After The Launch: What’s Next For Your Rocketing Start-Up


It’s the American dream; it’s your American dream. You’ve come up with an amazing idea for a business — something you’re sure will fill a niche while fulfilling you professionally — and it’s time to get down to brass tacks. When you look at the big picture, creating your out start-up can feel pretty overwhelming. Taking it one step at a time is not only more realistic, but gives you the opportunity to do it right.

The Money Search

As fabulous as your business idea is, you will need capital to get it off the ground. Unless you can borrow from your own savings account or from a wealthy relative, you’ll need another source of money. Inc. Magazine says that the search for business capital will demand three things of you: careful research, strong negotiating skills and an unwavering commitment to your business.

People will give you money for one of two reasons. Either they want to be paid back with interest or they want equity in the company you’re building. It can pay to have an investor who believes in your startup as much as you do; so much so that he expects to one day make a profit from it.

Think carefully before “allowing” anyone to make a financial stake in your company, though. Remember, that person is going to own a percentage of the business and you are married to them professionally. Look for investors who bring more than money to the table. An investor with business experience, financial savvy, technical experience, and business contacts can make all the difference as you attempt to get off the ground.

Impress Them with Your Vision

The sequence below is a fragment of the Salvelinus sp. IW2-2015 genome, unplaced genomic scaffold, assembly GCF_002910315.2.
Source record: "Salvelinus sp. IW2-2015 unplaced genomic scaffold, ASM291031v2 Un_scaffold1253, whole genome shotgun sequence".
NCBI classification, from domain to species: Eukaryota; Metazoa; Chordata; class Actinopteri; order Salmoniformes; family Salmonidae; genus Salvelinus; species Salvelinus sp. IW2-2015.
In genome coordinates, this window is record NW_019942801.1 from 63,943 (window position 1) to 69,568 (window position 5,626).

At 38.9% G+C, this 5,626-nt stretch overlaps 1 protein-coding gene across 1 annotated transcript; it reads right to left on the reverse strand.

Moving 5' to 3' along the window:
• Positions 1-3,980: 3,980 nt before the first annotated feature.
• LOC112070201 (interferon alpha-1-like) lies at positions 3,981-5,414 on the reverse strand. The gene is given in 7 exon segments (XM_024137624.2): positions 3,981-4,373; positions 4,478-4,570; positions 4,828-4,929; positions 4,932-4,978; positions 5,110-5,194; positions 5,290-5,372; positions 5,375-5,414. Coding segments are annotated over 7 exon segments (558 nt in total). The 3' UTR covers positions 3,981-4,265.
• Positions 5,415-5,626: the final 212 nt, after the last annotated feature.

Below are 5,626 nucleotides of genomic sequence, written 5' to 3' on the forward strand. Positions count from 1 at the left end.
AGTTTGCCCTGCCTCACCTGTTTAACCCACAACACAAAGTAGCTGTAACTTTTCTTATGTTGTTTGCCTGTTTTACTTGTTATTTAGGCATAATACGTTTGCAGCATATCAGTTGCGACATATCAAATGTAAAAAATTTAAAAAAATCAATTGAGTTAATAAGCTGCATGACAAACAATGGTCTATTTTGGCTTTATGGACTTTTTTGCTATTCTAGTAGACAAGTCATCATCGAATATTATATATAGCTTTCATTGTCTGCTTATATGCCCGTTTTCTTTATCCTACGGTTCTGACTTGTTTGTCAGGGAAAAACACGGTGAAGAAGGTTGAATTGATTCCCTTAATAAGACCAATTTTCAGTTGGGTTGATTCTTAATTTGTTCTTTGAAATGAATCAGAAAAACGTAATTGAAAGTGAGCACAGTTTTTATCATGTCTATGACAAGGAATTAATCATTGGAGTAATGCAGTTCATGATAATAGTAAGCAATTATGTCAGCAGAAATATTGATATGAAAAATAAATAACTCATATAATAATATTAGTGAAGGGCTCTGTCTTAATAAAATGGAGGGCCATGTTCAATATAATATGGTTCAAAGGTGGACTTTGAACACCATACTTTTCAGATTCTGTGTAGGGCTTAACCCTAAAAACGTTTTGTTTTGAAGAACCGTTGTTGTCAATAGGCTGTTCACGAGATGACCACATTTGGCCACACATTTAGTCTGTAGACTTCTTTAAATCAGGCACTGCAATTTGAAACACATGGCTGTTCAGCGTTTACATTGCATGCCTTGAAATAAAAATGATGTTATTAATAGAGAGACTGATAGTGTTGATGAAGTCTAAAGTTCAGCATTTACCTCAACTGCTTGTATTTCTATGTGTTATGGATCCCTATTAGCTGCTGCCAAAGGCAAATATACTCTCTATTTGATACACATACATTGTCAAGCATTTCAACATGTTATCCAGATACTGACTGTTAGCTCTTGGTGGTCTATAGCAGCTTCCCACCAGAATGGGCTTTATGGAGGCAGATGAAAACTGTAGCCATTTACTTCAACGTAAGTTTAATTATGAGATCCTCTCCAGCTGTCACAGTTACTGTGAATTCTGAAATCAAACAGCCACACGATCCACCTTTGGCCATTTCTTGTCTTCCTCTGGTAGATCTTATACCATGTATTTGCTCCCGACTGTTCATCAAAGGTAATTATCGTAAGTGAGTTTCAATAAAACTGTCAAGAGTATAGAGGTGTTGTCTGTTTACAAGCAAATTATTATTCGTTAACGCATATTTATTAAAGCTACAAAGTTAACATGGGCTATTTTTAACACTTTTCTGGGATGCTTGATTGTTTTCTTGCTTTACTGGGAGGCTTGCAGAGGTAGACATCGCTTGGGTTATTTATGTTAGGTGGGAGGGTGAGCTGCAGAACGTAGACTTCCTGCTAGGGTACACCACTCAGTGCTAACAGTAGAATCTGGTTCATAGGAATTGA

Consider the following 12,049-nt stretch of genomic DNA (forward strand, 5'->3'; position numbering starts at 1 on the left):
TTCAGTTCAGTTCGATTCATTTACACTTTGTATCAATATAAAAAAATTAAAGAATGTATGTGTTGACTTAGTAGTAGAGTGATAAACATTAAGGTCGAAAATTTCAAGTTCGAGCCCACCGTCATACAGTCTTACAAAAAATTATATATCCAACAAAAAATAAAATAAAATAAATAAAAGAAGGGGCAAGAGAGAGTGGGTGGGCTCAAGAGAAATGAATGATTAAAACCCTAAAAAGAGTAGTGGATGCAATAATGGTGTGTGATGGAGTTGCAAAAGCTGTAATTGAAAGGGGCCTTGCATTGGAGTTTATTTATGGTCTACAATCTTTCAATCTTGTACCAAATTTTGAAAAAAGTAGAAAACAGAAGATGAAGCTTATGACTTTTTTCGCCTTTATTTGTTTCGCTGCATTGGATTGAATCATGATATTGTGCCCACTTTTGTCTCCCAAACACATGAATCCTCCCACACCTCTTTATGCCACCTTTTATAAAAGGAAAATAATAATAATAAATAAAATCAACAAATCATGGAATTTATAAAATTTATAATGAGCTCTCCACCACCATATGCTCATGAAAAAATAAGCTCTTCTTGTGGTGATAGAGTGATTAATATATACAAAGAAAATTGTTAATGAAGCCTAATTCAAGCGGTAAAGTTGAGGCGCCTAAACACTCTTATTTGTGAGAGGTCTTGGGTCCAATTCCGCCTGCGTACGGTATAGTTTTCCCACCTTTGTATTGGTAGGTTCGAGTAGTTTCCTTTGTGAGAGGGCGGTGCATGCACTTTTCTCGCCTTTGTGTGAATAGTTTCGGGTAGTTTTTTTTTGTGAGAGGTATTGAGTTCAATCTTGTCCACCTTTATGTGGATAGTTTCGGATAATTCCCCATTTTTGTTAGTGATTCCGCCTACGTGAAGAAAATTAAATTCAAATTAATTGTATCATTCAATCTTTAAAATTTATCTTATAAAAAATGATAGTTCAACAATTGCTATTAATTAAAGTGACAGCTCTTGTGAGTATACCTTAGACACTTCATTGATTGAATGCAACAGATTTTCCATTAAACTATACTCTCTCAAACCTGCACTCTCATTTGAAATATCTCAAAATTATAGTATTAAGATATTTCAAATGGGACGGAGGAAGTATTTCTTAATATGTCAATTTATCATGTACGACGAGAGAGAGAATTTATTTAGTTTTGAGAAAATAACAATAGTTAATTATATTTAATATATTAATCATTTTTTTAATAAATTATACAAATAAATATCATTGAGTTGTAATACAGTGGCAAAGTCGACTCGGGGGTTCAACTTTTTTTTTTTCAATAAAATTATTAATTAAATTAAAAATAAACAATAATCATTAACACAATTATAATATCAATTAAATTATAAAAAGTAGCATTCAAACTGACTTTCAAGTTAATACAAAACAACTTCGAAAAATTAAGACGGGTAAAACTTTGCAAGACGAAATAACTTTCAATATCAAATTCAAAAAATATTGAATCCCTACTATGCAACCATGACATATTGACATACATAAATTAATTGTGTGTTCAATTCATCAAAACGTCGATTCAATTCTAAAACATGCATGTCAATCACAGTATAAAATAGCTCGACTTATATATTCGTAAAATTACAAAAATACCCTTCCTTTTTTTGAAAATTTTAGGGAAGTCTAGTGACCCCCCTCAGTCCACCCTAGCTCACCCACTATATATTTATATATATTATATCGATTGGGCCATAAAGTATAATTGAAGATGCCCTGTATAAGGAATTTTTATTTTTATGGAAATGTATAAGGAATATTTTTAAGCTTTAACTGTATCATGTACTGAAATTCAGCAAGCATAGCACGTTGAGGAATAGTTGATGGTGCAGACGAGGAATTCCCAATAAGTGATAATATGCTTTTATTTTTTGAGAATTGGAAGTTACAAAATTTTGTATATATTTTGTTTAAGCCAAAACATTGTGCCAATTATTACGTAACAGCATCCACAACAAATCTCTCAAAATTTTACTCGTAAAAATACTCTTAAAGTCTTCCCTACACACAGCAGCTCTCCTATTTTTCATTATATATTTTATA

You should not even begin your search for capital until you have a strong business plan in place. Although it sounds overwhelming, a good plan simply walks potential investors or lenders through the steps of how you see your business operating. According to the Small Business Administration, a business plan should include the following:

  • An executive summary
  • Company description
  • Market analysis
  • Information about your organization and management
  • Services or product line offered
  • Marketing and sales
  • How much money you need
  • How much you believe you will earn

You may find that you benefit from small business credit cards as you build your startup. Not only is a credit card a short-term solution for small expenses, but cardholders can earn business-friendly rewards. At this point in the process, any benefits available can help.

Ready for Employees

Choose wisely. Those two simple words should be your mantra as you look to fill positions on your team. Startups aren’t like regular 9 to 5 jobs. They often require long hours with the potential for great rewards. Hire hungry workers with the kinds of skills that your company will need to flourish.

Marketing on the Cheap

No, you may not have millions to throw toward an ad campaign as you near launch day. Still, there are other ways to get the word out. Use social media and ask your friends and family to do the same. Contact other local businesses and offer to promote their establishments if they will do the same for you. In fact, cross promotions can be a great way to build a solid customer base.